A Beginner’s Guide to College Success is designed to address a wide range of topics that are of interest to aspiring or new college students, including financial decisions, choosing an area of study, adapting to new responsibilities, managing time wisely, and more.
The guide begins by introducing the reader to the way college is structured and walking the reader through the preparations required to embark upon a college career. Preliminary chapters help the reader explore the value of a college education, begin to consider a major, and better understand the role credits, grades, and degrees play in the higher education system. Later chapters address the challenges different types of students—military veterans, those with disabilities, and student athletes, to name a few—may face as they transition from high school to college. These chapters also cover best practices for communicating with faculty members, succeeding in large lecture classes, dealing with reading assignments, how to get the most out of online learning, and more. The guide closes with a collection of chapters dedicated to studying, preparing for exams, and taking advantage of campus resources, including the library, to bolster personal learning.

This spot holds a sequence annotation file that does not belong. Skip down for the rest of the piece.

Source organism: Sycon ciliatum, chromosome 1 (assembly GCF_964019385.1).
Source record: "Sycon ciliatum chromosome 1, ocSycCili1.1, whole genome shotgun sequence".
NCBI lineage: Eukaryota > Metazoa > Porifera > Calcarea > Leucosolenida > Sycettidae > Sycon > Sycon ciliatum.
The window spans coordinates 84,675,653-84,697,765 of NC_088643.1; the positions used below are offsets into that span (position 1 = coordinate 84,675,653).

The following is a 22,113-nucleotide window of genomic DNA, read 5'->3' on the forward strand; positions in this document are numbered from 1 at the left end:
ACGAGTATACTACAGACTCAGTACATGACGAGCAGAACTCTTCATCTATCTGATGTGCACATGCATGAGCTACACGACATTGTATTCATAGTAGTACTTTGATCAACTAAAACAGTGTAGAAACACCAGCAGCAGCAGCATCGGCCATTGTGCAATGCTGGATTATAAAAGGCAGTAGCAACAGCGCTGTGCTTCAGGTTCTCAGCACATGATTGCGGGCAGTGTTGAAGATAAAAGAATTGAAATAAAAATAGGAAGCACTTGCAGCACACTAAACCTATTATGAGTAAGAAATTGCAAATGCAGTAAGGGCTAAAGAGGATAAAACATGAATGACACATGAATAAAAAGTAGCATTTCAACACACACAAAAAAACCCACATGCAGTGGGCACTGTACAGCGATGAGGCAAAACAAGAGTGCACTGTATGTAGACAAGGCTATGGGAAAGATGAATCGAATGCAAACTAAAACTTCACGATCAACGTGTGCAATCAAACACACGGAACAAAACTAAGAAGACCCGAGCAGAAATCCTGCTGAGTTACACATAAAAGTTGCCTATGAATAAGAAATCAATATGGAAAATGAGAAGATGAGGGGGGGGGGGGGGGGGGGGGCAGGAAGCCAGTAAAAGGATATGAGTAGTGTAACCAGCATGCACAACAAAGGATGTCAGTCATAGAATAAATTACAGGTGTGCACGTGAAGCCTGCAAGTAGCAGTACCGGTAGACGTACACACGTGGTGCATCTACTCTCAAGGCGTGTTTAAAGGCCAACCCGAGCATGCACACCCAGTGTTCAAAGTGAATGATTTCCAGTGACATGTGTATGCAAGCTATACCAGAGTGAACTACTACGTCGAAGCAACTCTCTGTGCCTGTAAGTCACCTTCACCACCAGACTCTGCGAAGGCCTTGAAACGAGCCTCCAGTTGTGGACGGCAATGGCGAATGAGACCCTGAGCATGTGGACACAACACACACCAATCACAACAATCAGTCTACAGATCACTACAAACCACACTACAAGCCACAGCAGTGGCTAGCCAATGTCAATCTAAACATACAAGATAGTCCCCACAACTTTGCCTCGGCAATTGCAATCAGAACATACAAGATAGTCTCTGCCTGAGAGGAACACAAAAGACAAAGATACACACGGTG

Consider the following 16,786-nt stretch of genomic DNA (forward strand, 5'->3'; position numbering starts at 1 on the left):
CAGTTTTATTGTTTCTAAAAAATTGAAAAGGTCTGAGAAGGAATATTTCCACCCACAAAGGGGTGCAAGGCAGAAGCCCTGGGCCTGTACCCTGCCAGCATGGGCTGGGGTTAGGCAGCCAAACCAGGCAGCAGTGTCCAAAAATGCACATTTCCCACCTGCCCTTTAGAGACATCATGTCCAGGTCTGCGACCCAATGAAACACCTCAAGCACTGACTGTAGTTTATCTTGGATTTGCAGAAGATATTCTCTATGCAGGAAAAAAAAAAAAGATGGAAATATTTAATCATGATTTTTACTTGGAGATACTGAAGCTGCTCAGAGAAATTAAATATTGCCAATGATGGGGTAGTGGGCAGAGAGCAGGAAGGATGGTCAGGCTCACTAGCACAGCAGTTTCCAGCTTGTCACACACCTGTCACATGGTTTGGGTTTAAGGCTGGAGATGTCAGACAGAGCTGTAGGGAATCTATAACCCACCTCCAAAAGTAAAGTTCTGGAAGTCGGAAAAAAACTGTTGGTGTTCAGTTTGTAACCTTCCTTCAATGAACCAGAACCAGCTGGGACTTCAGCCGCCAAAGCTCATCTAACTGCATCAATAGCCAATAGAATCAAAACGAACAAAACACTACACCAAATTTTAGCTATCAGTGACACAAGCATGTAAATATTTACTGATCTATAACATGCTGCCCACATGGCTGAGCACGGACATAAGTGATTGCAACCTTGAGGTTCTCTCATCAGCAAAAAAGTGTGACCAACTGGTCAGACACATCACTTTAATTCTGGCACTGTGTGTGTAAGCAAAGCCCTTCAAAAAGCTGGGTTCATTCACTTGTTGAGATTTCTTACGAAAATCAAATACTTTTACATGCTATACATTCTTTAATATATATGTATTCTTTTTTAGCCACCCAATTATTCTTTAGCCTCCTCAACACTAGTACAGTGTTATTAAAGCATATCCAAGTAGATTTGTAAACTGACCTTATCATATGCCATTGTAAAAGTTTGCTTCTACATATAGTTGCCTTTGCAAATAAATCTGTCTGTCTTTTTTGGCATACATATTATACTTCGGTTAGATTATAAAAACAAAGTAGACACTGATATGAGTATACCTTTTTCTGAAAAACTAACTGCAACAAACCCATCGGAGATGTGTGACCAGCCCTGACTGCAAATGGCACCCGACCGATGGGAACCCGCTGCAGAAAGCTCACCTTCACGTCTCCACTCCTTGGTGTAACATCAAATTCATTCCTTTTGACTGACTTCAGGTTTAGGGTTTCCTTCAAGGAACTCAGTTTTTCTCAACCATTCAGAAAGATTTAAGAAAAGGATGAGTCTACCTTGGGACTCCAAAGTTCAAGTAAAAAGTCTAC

Full of tips and practical advice, A Beginner’s Guide to College Success is a useful resource for any student considering college and wondering how it differs from high school.
Jonathan Golding, Ph.D., is a professor in the Department of Psychology at the University of Kentucky. He is the creator and author of the Beginner’s Guide to College Success blog, as well as numerous books, journal articles, and book chapters within the field of psychology. He received his doctorate degree in Psychology from the University of Denver.
Philipp Kraemer, Ph.D., is the Chellgren Endowed Chair for Undergraduate Excellence and a professor in the Department of Psychology at the University of Kentucky. He received his doctorate degree in Psychology from the University of Western Ontario. His current research interests include cognitive processes and the psychology of belief.
David Royse, Ph.D., is a professor in the College of Social Work at the University of Kentucky. He received his master’s degree in social work from the University of Louisville and his doctorate degree in social work from Ohio State University. Dr. Royse has authored or co-authored eight books and over 75 articles and book chapters addressing various topics in social work, health care, child welfare, and program evaluation.